AMA Motorcycle Hall of Fame | Where Heroes Live On
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Edward Lojak Sr.


Five time AMA hare Scrambles National Champion
Nine-time Grand National Cross Country Series Champion
1982 top American at International Six Days Enduro
1982 AMA Amatuer Athlete of the Year

By 1982, Edward Lojak Sr. from Tarentum, Pa., had enough racing success for an entire career. That year, the 22-year old was the overall champion of the AMA Hare Scrambles National Championship Series and the Grand National Cross Country Champion for the third straight season. He also was the top American at the International Six Days Enduro when the United States team finished second in Czechoslovakia at what many consider one of the most difficult ISDEs of all time.

For his many accomplishments, the AMA also honored Lojak with the 1982 AMA Amateur Athlete of the Year Award. It was a career-defining moment, but Lojak was hardly done.

He would go on to win two more overall championships in the AMA Hare Scrambles National Championship Series and an impressive six more GNCC titles.

No other rider has more than five overall motorcycle titles in the GNCC series, which also features ATV classes.

It was a style of riding, Lojak said, that appealed to him.

“Back in the day, we actually got four, sometimes six hours of racing in GNCCs, and it was just something I enjoyed doing,” Lojak said. “My uncles rode Blackwater [the famously difficult off-road race in West Virginia that was promoted by AMA Motorcycle Hall of Famer Dave Coombs Sr.], and one day Dave Sr. came into the shop and said he was going to start a series. We got hooked into that series, and Dave’s vision took it bigger than any of expected.”

Lojak’s uncles, who in 1973 started the shop that Lojak now runs, were the influential force behind his racing.

“My uncles, Ron and Joe, were really into it and they got me riding and racing,” said Lojak, who added that his father, while supportive, chose to “work 16 hours a day, seven days a week” rather than ride motorcycles. “I give all the credit to them. If it wasn’t for those guys, I would never have done any of it.”

Lojak said some of his earliest memories are watching his uncles ride Honda 305s in the woods.

“Ron was super fast, and it was all about speed, while Joe was all about being smooth, and I guess I just kind of combined the two, and it worked,” Lojak said.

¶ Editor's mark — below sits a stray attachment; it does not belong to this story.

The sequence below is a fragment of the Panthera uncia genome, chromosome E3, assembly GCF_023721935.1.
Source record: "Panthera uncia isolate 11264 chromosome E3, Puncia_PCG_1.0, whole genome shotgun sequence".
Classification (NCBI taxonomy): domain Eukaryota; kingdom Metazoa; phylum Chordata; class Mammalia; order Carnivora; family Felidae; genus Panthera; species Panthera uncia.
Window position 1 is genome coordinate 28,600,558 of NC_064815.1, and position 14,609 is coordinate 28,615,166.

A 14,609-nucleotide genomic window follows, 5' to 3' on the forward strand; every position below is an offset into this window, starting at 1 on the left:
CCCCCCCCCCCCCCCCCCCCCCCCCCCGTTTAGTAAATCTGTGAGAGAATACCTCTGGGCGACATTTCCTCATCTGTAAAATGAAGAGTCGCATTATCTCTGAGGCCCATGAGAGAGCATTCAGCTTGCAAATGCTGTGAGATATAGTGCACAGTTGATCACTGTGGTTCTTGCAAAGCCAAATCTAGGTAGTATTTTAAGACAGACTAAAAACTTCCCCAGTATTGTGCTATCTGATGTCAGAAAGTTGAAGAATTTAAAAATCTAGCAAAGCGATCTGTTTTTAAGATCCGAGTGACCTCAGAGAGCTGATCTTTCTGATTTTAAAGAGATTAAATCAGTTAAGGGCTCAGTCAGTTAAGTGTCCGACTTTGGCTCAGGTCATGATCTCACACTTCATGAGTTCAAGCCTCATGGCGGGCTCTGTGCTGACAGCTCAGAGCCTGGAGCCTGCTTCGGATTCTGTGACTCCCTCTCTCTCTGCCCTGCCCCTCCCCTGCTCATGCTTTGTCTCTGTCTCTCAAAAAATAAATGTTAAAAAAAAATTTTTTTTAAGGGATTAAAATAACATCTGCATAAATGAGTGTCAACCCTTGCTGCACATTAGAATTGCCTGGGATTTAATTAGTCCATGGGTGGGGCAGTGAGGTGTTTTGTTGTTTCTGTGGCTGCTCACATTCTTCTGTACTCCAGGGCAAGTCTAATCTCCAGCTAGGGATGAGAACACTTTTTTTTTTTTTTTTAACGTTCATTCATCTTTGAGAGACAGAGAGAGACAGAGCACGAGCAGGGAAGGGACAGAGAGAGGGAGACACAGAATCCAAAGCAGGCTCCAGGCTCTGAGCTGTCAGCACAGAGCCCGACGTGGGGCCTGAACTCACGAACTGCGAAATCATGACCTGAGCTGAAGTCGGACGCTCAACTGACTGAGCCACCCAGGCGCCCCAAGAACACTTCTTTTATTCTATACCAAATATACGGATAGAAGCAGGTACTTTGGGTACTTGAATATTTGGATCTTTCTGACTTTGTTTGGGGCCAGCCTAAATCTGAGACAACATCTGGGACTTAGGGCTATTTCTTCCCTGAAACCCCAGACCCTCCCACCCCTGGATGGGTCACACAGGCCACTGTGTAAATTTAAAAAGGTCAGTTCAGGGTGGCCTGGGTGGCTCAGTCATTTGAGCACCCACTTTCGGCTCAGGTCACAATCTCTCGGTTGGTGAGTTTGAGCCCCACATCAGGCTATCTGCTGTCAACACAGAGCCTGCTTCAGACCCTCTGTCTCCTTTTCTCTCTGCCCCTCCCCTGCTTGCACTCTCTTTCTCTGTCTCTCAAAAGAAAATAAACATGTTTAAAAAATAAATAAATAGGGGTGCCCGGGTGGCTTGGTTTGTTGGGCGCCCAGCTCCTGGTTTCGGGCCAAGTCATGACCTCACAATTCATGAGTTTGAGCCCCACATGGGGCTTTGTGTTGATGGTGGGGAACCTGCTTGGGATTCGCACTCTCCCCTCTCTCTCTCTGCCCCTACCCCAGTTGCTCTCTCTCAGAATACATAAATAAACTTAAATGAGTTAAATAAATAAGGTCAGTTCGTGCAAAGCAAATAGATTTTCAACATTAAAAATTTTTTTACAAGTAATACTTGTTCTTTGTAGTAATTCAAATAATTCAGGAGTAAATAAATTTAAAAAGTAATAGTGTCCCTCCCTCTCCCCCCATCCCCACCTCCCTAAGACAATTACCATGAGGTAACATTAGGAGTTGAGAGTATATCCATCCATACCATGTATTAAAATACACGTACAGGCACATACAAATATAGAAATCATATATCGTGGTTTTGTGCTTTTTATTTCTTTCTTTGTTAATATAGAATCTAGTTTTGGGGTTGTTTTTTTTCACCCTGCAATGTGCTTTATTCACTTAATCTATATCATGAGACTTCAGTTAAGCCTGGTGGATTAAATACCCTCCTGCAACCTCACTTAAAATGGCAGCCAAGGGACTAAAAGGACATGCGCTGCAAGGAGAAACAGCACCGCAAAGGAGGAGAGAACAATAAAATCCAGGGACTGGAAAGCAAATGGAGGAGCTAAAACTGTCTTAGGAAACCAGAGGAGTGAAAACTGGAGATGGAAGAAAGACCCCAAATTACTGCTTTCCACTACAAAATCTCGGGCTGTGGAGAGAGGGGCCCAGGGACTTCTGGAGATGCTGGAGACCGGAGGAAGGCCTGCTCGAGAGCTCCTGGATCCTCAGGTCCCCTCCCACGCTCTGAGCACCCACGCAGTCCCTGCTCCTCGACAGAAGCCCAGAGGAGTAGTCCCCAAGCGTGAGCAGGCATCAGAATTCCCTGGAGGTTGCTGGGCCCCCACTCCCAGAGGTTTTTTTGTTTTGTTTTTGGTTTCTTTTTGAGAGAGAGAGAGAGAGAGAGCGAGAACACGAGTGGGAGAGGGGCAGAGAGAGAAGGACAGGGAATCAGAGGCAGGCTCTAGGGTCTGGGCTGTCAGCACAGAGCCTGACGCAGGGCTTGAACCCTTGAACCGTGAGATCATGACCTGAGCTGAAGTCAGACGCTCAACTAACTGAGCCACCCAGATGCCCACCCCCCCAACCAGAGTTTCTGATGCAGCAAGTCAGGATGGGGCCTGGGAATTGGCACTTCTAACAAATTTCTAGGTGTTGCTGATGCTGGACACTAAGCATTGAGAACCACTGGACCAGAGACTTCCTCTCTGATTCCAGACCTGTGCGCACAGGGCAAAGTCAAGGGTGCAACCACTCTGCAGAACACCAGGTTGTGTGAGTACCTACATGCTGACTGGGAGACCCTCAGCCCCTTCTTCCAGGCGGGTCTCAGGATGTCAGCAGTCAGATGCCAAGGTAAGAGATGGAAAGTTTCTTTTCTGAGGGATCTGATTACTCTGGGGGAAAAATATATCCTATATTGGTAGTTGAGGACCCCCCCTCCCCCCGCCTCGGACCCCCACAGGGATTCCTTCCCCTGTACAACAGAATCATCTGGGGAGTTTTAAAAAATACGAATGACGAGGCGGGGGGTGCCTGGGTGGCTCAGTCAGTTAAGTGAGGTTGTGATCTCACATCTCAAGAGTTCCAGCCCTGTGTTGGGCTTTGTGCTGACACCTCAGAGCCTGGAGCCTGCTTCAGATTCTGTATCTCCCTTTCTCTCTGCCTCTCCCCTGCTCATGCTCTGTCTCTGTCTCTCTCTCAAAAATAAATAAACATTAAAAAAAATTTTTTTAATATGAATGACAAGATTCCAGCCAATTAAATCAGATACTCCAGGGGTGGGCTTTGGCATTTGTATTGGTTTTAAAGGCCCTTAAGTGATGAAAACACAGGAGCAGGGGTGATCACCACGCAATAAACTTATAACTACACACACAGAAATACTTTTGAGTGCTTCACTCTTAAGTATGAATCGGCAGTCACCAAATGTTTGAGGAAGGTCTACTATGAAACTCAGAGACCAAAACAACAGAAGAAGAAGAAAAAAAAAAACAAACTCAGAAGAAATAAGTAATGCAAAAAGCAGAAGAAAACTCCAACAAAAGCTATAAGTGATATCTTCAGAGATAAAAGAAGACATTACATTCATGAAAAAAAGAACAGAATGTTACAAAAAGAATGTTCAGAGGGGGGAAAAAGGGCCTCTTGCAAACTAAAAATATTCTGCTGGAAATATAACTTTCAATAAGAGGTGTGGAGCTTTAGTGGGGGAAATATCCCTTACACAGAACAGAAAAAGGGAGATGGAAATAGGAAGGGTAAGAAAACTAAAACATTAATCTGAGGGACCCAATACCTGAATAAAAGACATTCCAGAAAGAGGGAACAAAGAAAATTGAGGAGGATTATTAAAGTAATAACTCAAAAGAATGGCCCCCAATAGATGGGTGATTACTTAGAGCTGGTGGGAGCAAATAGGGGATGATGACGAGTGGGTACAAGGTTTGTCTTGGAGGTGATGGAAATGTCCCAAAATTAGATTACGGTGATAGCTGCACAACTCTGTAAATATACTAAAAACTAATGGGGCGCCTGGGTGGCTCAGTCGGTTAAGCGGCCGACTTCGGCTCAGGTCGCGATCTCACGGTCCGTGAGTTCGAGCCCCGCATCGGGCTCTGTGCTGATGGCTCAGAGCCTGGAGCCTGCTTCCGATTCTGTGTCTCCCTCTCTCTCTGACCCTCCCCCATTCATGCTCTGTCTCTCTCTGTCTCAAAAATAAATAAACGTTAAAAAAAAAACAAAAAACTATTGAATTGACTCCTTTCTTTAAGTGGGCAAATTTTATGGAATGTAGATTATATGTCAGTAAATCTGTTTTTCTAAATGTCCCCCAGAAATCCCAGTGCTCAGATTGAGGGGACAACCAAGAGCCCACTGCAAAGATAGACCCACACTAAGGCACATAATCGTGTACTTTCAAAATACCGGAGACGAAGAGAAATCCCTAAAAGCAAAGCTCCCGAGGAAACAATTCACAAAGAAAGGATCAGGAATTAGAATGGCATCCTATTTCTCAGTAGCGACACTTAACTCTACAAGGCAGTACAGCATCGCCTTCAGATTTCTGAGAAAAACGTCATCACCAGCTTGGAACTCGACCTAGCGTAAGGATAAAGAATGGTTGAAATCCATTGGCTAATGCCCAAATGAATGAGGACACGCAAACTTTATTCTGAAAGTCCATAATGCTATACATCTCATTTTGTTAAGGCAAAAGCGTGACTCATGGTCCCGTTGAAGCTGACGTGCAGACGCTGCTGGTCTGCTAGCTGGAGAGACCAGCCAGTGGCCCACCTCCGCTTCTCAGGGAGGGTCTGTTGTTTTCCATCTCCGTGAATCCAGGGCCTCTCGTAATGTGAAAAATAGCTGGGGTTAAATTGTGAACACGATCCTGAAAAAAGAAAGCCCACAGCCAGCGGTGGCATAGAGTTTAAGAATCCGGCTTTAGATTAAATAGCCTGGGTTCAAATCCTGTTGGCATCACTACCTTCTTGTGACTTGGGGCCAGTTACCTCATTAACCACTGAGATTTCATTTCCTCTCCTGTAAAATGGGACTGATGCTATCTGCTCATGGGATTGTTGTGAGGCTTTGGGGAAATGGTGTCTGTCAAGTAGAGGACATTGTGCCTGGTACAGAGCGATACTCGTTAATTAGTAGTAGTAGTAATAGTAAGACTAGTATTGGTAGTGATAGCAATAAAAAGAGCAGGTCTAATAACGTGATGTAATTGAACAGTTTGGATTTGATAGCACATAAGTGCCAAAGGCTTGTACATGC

Lojak was born Dec. 18, 1960. He started riding at age 8 and started racing at age 10. He ultimately reached the highest level of off-road racing in America, riding for Team Husqvarna from 1976 to 1988.

Lojak’s uncles were Husqvarna dealers before he started receiving factory support. That came, Lojak explained, after his introduction to AMA Motorcycle Hall of Fame Legend and eight-time AMA National Enduro Champion Dick Burleson.

“I was maybe 15 or 16 and Uncle Ron invited the Husky team to visit the shop, Dick Burleson and the rest of the team,” Lojak remembered. “We go to a local race, and I’m winning. I’m thinking, ‘wow, I’m beating Dick Burleson!’ Then coming into the last lap, he just blew by me and was gone. I realized then that he was just holding back watching me, but also that I had a lot more work to do to get to his level.”

After that, Lojak said that he and his uncles started traveling more, going to compete against riders on their home turf.

“We would go to where the fast guys were,” Lojak said. “We would race against guys like Frank Gallo from Ohio. I learned a lot about racing from him. He was the kind of rider you could just race with and learn from because he would always hold his line and run a clean race. I have a lot of respect for Frank.”

Tim Christy, now the shop manager for Lojak’s Cycle Sales, was Lojak’s mechanic for much of his racing career. Christy said that much of Lojak’s speed came from his keen vision.

“He was a talented rider, and had a lot of drive and determination at a very young age, but I think one of the reasons he had so much speed is he just saw things so much better, if that makes sense,” Christy said. “He could pick lines and set up for them so much earlier than anybody else, and most of the time, they wouldn’t even see the lines he would see. Sure, he was fit and fast, but I think his vision really set him apart.”

Lojak again gave credit to his uncles.

“My uncles taught me to never just follow the same line as everyone else, whether we were trail riding or racing,” he said. “If we gained time by going over a log, we went over the log. There’s also a big mental piece to racing. I think that part is easy, and maybe that’s just natural. I rode and trained with a lot of guys who worked way harder than me and they would be real fast at home but they would get to a race and, I don’t know, something just wouldn’t click for them.”

Lojak might have won even more if injuries hadn’t slowed him down a couple years.

“There were a lot of broken bones and other things,” he said. “I always pushed it, though, which wasn’t always good. I was the type of guy who would cut the cast off in the garage when you weren’t supposed to. I’m paying for it now. The knees are the worst, though, because they get so bad it affects how you ride a motorcycle.”

Today, Lojak doesn’t ride, but he remains active in the off-road racing community, as well as running the shop, which sponsors several off-road racers.